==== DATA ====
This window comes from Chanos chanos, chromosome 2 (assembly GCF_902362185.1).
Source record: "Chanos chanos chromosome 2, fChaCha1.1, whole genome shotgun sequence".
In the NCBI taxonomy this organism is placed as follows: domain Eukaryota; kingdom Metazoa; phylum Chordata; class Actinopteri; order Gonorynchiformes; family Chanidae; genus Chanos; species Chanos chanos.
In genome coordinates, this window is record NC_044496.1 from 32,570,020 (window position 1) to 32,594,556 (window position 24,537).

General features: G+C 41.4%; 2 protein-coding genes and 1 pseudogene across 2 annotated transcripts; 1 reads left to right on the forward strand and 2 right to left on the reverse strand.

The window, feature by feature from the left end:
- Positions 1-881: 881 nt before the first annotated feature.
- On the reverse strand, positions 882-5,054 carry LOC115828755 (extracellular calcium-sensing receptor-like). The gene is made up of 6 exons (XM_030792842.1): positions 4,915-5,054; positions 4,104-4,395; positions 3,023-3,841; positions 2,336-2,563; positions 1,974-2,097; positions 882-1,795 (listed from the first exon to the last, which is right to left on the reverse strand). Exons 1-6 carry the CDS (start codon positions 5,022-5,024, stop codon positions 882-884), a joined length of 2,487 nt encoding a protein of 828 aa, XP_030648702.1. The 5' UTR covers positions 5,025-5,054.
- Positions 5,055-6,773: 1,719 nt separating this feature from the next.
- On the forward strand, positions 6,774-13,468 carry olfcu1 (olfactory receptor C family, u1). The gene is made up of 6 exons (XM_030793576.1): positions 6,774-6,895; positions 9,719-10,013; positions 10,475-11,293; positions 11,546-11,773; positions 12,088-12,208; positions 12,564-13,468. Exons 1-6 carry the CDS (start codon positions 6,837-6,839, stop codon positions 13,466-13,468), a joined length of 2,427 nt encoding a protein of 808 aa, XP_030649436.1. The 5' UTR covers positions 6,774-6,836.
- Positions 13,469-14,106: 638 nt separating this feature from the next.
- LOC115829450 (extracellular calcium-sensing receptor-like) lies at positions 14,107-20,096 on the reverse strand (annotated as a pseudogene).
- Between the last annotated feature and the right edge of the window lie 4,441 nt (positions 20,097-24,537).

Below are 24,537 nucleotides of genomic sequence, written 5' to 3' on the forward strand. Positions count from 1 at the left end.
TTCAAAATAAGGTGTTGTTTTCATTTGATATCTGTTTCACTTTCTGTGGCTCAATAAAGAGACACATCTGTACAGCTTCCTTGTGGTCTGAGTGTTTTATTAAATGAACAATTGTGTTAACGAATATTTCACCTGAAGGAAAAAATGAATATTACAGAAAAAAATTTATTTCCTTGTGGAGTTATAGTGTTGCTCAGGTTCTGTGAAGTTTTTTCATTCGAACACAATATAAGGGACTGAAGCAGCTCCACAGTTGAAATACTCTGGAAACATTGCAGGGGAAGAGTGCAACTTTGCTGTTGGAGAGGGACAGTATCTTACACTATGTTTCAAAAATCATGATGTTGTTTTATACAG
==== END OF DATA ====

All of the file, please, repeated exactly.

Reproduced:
This window comes from Chanos chanos, chromosome 2 (assembly GCF_902362185.1).
Source record: "Chanos chanos chromosome 2, fChaCha1.1, whole genome shotgun sequence".
In the NCBI taxonomy this organism is placed as follows: domain Eukaryota; kingdom Metazoa; phylum Chordata; class Actinopteri; order Gonorynchiformes; family Chanidae; genus Chanos; species Chanos chanos.
In genome coordinates, this window is record NC_044496.1 from 32,570,020 (window position 1) to 32,594,556 (window position 24,537).

General features: G+C 41.4%; 2 protein-coding genes and 1 pseudogene across 2 annotated transcripts; 1 reads left to right on the forward strand and 2 right to left on the reverse strand.

The window, feature by feature from the left end:
- Positions 1-881: 881 nt before the first annotated feature.
- On the reverse strand, positions 882-5,054 carry LOC115828755 (extracellular calcium-sensing receptor-like). The gene is made up of 6 exons (XM_030792842.1): positions 4,915-5,054; positions 4,104-4,395; positions 3,023-3,841; positions 2,336-2,563; positions 1,974-2,097; positions 882-1,795 (listed from the first exon to the last, which is right to left on the reverse strand). Exons 1-6 carry the CDS (start codon positions 5,022-5,024, stop codon positions 882-884), a joined length of 2,487 nt encoding a protein of 828 aa, XP_030648702.1. The 5' UTR covers positions 5,025-5,054.
- Positions 5,055-6,773: 1,719 nt separating this feature from the next.
- On the forward strand, positions 6,774-13,468 carry olfcu1 (olfactory receptor C family, u1). The gene is made up of 6 exons (XM_030793576.1): positions 6,774-6,895; positions 9,719-10,013; positions 10,475-11,293; positions 11,546-11,773; positions 12,088-12,208; positions 12,564-13,468. Exons 1-6 carry the CDS (start codon positions 6,837-6,839, stop codon positions 13,466-13,468), a joined length of 2,427 nt encoding a protein of 808 aa, XP_030649436.1. The 5' UTR covers positions 6,774-6,836.
- Positions 13,469-14,106: 638 nt separating this feature from the next.
- LOC115829450 (extracellular calcium-sensing receptor-like) lies at positions 14,107-20,096 on the reverse strand (annotated as a pseudogene).
- Between the last annotated feature and the right edge of the window lie 4,441 nt (positions 20,097-24,537).

Below are 24,537 nucleotides of genomic sequence, written 5' to 3' on the forward strand. Positions count from 1 at the left end.
TTCAAAATAAGGTGTTGTTTTCATTTGATATCTGTTTCACTTTCTGTGGCTCAATAAAGAGACACATCTGTACAGCTTCCTTGTGGTCTGAGTGTTTTATTAAATGAACAATTGTGTTAACGAATATTTCACCTGAAGGAAAAAATGAATATTACAGAAAAAAATTTATTTCCTTGTGGAGTTATAGTGTTGCTCAGGTTCTGTGAAGTTTTTTCATTCGAACACAATATAAGGGACTGAAGCAGCTCCACAGTTGAAATACTCTGGAAACATTGCAGGGGAAGAGTGCAACTTTGCTGTTGGAGAGGGACAGTATCTTACACTATGTTTCAAAAATCATGATGTTGTTTTATACAG